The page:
L. Neil Smith's
THE LIBERTARIAN ENTERPRISE
Number 206, January 13, 2003
"... PRAEPARET BELLUM"
From Kevin M. Crady's note in TLE 205:
Walt Disney bought 40,000 adjacent acres in densely populated central Florida for Disney World without using any right of eminent domain, public or private.
Disney used several different agents to disguise their identity and purpose, accumulating the blocks of land via a combination of outright purchase and options to purchase. They had, of course, a major advantage: they didn't need a particular 40K acres, just a block in that general area. Thus, alternatives, and no one individual could completely stop the project, although I recall that they paid some very high prices (for the time) for the last properties.
Very few bridges, roads, dams, ... have to go in exactly one place. Options to purchase, with alternative sites, allow social pressure to assist economic forces. One person generally won't or can't entirely obstruct progress.
OTOH, there are times this could be a good outcome: environmental groups could use their ownership of one square inch of land in the middle of the proposed lake to stop construction of the dam.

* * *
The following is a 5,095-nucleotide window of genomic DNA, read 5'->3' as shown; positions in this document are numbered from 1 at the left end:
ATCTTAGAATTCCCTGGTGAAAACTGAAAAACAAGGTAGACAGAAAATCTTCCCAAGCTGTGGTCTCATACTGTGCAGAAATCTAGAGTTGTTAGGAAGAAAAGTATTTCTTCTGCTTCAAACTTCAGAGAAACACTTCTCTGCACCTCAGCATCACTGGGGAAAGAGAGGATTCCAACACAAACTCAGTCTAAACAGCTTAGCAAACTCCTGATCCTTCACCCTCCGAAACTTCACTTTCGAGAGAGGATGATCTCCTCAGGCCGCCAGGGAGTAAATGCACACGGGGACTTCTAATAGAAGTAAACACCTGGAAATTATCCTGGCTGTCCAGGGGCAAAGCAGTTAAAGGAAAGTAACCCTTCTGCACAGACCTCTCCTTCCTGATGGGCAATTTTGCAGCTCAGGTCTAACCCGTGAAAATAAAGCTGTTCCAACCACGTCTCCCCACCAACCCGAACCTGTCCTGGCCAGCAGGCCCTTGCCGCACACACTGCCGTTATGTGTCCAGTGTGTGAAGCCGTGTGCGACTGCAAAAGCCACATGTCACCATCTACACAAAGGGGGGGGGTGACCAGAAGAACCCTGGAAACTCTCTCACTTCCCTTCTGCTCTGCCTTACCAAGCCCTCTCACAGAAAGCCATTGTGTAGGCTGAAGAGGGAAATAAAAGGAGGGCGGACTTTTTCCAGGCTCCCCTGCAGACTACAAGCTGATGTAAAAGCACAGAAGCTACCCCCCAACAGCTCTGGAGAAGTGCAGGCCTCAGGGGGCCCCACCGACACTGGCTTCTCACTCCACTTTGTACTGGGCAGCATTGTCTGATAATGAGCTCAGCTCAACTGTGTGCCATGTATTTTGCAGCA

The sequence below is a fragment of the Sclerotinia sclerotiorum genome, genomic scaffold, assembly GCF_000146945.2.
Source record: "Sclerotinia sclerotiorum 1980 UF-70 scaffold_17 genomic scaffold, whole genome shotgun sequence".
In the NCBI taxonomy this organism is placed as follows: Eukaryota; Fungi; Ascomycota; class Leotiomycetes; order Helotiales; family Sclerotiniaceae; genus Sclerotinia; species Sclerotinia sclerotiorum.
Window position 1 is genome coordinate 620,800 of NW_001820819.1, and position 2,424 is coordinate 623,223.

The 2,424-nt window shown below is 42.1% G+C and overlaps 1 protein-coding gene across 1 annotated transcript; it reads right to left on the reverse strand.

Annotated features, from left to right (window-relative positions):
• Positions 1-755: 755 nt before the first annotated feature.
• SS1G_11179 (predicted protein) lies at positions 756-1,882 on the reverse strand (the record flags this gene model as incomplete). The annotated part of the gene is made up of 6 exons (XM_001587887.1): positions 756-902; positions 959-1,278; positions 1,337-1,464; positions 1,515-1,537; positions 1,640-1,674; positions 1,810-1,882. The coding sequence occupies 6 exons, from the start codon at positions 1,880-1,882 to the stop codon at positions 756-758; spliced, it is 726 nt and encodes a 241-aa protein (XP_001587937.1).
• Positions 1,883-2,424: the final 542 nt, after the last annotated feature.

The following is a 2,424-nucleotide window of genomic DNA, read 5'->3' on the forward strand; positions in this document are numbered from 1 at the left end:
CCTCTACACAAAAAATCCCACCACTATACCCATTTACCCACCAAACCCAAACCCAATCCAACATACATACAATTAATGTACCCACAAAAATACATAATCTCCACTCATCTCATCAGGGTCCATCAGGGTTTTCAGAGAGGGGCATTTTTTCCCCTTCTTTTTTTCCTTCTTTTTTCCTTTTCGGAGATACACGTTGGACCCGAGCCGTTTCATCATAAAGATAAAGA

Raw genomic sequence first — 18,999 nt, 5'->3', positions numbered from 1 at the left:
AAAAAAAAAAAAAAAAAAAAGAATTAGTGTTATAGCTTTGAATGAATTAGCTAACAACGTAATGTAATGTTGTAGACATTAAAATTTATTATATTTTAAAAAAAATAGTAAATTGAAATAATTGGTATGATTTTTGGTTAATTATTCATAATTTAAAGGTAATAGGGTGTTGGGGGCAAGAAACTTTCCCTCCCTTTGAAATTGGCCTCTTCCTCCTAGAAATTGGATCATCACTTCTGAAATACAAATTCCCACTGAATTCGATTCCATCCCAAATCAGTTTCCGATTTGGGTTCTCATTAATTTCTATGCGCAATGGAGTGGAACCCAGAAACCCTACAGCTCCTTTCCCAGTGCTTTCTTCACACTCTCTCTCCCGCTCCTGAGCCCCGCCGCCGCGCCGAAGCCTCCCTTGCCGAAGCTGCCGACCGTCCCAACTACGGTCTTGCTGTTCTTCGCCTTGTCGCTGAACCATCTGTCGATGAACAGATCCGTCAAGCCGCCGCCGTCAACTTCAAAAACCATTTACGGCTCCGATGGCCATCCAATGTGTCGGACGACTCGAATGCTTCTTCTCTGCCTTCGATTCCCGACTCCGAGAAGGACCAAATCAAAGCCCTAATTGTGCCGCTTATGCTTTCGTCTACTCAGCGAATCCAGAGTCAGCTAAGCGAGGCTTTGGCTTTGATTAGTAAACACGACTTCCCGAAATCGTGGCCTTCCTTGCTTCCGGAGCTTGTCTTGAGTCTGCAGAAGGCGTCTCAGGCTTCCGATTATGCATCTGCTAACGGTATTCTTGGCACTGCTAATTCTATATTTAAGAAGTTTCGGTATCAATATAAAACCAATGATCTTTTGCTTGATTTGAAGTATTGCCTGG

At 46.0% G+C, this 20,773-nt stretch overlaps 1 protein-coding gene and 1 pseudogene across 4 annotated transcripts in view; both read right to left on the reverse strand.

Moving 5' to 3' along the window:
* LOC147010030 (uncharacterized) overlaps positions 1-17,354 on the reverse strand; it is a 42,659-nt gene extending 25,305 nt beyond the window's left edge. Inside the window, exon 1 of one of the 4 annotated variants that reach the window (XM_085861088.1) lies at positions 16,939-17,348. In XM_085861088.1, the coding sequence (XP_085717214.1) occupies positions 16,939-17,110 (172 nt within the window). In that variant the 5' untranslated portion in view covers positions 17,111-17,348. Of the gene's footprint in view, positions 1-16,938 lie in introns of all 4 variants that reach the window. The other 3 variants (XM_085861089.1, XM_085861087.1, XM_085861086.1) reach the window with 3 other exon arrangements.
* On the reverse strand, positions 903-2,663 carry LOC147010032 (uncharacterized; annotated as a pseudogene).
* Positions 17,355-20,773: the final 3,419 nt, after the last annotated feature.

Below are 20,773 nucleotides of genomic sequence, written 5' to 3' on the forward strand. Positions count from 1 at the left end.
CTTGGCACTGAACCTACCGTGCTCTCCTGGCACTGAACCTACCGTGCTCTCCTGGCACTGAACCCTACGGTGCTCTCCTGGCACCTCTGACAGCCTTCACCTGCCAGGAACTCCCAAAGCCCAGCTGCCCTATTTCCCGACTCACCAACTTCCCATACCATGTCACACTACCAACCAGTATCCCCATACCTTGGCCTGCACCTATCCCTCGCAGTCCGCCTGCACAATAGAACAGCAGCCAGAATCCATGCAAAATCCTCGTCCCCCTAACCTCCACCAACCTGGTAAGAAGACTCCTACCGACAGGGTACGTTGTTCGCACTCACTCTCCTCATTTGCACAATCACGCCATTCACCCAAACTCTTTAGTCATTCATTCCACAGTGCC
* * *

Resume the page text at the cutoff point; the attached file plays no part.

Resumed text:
Lew Glendenning [firstname.lastname@example.org]
re: Transportation companies in a Libertarian society
Why couldn't the transportation companies just fly things over the property in airplanes, hot-air balloons or airships? The property owner might object to airplanes on account of noise, but hot-air ballons and airships would be pretty quiet. The people in L. Neil Smith's Probability Broach travel in airships.
Susan Wells [Swftl@aol.com]
Well Joel beat me to it. I have been playing with an article for about a year, about how I don't like being in bed with those who my personal beliefs have forced me to bed with.
I may be the most hawkish libertarian in the world. It doesn't take much for me to think the country should go to war. (tourist gets robbed in France delete France) But war against Iraq is wrong, Suadi yes, Iraq no.
But damn, there must be millions of libertarians, and conservatives who would be speaking out louder against this war if it weren't for the automatic allies that we want nothing to do with. I can now know how Churchill felt when he had to make a treaty with Stalin.
Like many others I only speak out when I have time to make my position fully clear for fear of being lumped with the communist/socialist/leftist/Democrats. And yes I know that the Republicans are in reality communist party B, but the mainstream projection is opposite that understanding.
I don't know what will be the final place that I'll come down. Hard time to live up to libertarian ideals. I guess most of [TLE] readers are in somewhat the same place. I don't have the answers just the hard questions.
S. Douglas Heard [email@example.com]
re: Debate about ZAP (or NAP) and the definition of a libertarian